Friday, September 3, 2010

Writing, On Purpose

I want my students to love writing.  I want them to know the power of language and I want them to wield their word power thoughtfully and with purpose. But what purpose?  And whose?

We (meaning us crazy, dedicated English teachers) often say we work to instill a love of writing in our students; yet, we determine almost all of what (and why) they write.  How can that inspire love?

We love that which helps us be our best selves.  We love the friend who gives us honest, sincere advice.  We love the parent who encourages our endeavors.  We love the job that allows us to change the lives of others.  We love the hobby that provides a vehicle for our creativity.   We love the spouse who listens to us so we can face each new day with confidence.  We love the child whose sense of wonder at the world and lack of restraint when doling out kisses gives us a fresh perspective and renewed hope.

So, if we want students to love writing, the purpose must be personal.  As Jim Burke stated in his blog this week,"all writing is personal, an extension of ourselves, a record and part of the process by which we create ourselves."  If all writing is personal, what is the writing of our students saying about them?  What are we giving it a chance to say? If all we do is teach students how to address a prompt on a standardized exam, we have not really taught them to write.

And, "So what?" some might say.  So, not every student leaves his English class itching to write. So, not every student enjoys composing an essay.  Is that so bad?

I might not think so if I had never seen a writer be born.  If I had never seen the excitement that comes when she finally has just the right words on paper to explain how she feels.  If I had never seen the pride that comes when his words make people stop and listen.  If I had never seen the one who blends into the background finally find that words are a way to stand in the spotlight. But, I have. And I have seen the struggle and the shame of those who cannot express themselves through writing.  They hide their thoughts and, in turn, themselves, fearing that someone will see them as less because their knowledge of grammar is lacking or their words become a mud puddle on the page.  When we teach our students to see every piece they write as a reflection of self, when we teach them how to balance writing for a purpose determined by someone else with writing for a purpose they determine, we give them the armor they need to walk in the world with a wonderful knowledge of and peace with who they are.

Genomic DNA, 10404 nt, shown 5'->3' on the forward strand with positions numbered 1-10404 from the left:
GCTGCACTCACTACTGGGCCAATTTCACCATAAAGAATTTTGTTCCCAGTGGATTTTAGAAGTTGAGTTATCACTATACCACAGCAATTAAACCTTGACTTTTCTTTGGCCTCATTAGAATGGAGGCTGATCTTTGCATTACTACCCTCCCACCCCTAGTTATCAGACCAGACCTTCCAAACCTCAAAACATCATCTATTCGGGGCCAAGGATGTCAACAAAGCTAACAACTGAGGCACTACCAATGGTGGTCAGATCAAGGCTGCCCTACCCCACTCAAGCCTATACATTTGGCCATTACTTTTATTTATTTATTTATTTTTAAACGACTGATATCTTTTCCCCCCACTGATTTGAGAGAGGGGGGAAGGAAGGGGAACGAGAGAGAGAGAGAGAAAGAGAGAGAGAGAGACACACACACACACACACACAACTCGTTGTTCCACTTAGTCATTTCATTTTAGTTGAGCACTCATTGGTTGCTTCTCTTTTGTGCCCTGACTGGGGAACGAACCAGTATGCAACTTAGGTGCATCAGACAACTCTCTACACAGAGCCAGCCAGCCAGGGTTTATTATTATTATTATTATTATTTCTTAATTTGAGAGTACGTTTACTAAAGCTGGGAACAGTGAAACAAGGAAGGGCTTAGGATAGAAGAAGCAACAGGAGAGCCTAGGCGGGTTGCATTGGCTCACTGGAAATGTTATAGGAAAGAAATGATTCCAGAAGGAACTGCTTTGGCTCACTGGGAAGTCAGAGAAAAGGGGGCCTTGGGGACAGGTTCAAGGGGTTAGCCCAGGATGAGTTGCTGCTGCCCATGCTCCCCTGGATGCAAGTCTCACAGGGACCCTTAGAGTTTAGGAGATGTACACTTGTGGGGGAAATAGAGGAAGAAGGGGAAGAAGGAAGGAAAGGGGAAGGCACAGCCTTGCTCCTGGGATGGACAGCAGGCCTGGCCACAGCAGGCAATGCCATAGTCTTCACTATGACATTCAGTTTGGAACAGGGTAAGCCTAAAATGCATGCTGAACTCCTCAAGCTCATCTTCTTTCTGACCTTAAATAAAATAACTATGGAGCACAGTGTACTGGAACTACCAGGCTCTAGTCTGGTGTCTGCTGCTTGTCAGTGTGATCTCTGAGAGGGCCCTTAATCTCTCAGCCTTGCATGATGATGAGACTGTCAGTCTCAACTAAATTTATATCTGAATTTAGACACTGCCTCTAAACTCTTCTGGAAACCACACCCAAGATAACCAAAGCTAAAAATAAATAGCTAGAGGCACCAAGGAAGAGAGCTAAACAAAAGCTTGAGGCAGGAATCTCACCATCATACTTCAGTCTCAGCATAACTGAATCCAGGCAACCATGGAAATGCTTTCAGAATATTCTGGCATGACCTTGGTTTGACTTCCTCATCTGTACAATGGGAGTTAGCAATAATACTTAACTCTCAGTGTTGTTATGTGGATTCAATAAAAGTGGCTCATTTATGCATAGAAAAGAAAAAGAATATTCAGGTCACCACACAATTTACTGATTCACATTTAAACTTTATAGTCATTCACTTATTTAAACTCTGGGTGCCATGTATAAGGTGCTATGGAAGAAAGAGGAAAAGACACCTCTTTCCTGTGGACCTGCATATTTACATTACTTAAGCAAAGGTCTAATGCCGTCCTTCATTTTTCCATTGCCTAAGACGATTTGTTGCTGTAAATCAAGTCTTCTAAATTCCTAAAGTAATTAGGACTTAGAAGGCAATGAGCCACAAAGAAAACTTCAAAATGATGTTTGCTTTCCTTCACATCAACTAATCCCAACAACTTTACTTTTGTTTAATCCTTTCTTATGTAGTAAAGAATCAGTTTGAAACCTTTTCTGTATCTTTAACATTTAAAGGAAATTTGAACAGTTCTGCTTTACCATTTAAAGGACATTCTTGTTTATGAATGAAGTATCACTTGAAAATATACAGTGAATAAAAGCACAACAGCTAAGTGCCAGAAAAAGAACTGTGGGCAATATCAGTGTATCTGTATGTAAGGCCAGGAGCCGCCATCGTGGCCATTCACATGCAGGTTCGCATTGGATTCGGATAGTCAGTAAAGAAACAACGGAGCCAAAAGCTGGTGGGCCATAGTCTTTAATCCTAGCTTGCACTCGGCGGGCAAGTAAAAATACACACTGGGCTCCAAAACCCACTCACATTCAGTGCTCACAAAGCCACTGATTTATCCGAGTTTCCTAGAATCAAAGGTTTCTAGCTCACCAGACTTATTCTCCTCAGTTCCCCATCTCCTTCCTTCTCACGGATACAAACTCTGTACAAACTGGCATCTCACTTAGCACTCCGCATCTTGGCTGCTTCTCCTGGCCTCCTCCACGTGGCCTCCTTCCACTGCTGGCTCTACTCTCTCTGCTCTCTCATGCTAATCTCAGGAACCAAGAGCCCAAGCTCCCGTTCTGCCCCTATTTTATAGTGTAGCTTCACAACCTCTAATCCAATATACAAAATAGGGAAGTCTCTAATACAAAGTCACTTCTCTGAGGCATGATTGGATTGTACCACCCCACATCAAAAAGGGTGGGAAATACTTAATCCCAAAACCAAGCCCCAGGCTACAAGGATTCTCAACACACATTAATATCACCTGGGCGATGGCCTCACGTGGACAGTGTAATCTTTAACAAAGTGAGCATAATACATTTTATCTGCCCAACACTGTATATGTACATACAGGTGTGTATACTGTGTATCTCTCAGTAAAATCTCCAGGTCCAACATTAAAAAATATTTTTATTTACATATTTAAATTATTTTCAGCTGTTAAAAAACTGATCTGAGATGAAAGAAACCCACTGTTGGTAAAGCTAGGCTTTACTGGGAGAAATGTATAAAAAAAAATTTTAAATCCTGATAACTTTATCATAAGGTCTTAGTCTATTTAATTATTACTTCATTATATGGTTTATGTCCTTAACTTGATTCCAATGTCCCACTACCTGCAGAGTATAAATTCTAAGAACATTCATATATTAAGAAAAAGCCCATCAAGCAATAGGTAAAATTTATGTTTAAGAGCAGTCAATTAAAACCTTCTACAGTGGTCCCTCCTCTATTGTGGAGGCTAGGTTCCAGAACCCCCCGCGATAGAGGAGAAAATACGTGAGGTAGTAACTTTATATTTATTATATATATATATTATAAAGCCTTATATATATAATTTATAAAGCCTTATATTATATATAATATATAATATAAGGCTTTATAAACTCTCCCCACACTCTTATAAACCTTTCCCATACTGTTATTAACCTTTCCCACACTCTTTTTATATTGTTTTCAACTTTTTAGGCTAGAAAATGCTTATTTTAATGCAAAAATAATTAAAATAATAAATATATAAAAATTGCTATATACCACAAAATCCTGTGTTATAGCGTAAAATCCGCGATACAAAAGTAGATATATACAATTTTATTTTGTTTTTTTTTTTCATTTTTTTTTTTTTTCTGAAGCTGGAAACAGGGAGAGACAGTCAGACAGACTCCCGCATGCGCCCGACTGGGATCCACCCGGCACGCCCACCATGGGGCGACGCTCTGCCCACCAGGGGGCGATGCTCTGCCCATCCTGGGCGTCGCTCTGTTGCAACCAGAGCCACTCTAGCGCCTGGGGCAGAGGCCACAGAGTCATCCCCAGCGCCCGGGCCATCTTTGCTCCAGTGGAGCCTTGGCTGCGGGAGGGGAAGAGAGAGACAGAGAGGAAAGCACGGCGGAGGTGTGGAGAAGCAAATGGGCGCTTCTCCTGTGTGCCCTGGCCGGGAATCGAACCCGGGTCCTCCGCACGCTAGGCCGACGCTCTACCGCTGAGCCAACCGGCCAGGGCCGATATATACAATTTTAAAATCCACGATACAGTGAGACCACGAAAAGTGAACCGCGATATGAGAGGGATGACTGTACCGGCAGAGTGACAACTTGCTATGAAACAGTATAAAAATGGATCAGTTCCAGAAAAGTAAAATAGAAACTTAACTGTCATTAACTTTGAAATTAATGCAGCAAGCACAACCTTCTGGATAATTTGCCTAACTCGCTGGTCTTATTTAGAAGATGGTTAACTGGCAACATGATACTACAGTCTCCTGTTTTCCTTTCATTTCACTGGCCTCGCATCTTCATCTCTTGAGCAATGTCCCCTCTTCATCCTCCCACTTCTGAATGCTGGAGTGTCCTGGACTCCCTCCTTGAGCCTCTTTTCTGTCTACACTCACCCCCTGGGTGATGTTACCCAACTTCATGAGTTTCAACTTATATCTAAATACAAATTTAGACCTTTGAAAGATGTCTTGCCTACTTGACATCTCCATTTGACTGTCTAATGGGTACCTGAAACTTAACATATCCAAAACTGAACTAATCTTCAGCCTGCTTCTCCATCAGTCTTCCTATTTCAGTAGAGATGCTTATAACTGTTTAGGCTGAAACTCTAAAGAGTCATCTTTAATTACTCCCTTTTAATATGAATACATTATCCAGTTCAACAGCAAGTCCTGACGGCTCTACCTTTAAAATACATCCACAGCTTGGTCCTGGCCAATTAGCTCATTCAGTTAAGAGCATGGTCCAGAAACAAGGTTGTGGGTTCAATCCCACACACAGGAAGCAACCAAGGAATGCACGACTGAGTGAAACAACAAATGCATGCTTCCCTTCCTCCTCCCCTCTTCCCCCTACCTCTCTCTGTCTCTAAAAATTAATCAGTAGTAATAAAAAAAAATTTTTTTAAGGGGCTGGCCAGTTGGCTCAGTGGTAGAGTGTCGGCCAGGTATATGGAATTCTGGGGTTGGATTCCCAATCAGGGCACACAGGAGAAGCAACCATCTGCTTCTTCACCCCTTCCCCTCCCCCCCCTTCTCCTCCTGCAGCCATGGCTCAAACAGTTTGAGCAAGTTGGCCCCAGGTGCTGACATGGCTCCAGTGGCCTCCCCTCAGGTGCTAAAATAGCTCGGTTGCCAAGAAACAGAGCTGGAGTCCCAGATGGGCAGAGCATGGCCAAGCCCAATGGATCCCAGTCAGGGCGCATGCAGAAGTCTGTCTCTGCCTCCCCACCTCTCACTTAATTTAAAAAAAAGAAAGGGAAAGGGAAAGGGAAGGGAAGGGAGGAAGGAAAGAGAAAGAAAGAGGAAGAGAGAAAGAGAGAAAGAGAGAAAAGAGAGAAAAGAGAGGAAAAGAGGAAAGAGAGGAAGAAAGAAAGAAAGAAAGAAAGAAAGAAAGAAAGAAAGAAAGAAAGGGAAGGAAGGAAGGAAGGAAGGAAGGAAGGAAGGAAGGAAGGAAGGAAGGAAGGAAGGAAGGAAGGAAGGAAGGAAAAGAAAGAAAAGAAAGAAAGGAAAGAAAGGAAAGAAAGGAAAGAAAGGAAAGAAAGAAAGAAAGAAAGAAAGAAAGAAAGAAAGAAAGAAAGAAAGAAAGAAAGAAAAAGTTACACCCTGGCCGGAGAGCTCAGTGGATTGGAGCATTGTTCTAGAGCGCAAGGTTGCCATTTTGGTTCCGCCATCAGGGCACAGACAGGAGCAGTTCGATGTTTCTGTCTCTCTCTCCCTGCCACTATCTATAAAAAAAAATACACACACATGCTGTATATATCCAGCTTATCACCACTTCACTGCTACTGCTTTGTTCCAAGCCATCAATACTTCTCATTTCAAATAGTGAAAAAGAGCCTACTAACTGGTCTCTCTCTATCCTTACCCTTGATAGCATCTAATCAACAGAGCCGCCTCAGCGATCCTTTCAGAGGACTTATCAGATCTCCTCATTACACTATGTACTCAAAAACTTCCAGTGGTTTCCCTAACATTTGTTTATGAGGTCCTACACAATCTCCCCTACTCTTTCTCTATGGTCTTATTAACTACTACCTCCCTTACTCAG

The blogging bug has bitten some people close to me.  I could feel threatened -- hey, I'm the one who blogs around here! -- but I'm not, not at all.  I know what writing does for me (see my About Me page if you have not)  and I am learning that it has the same effect on almost anyone who finds the courage to do it. Anais Nin said "the writer shakes up the familiar scene and, as if by magic, we see a new meaning in it."  I believe, as if by magic, when we are writers, we see a new meaning in ourselves.


 
PS: Blog away, boys.  Write until you love it.

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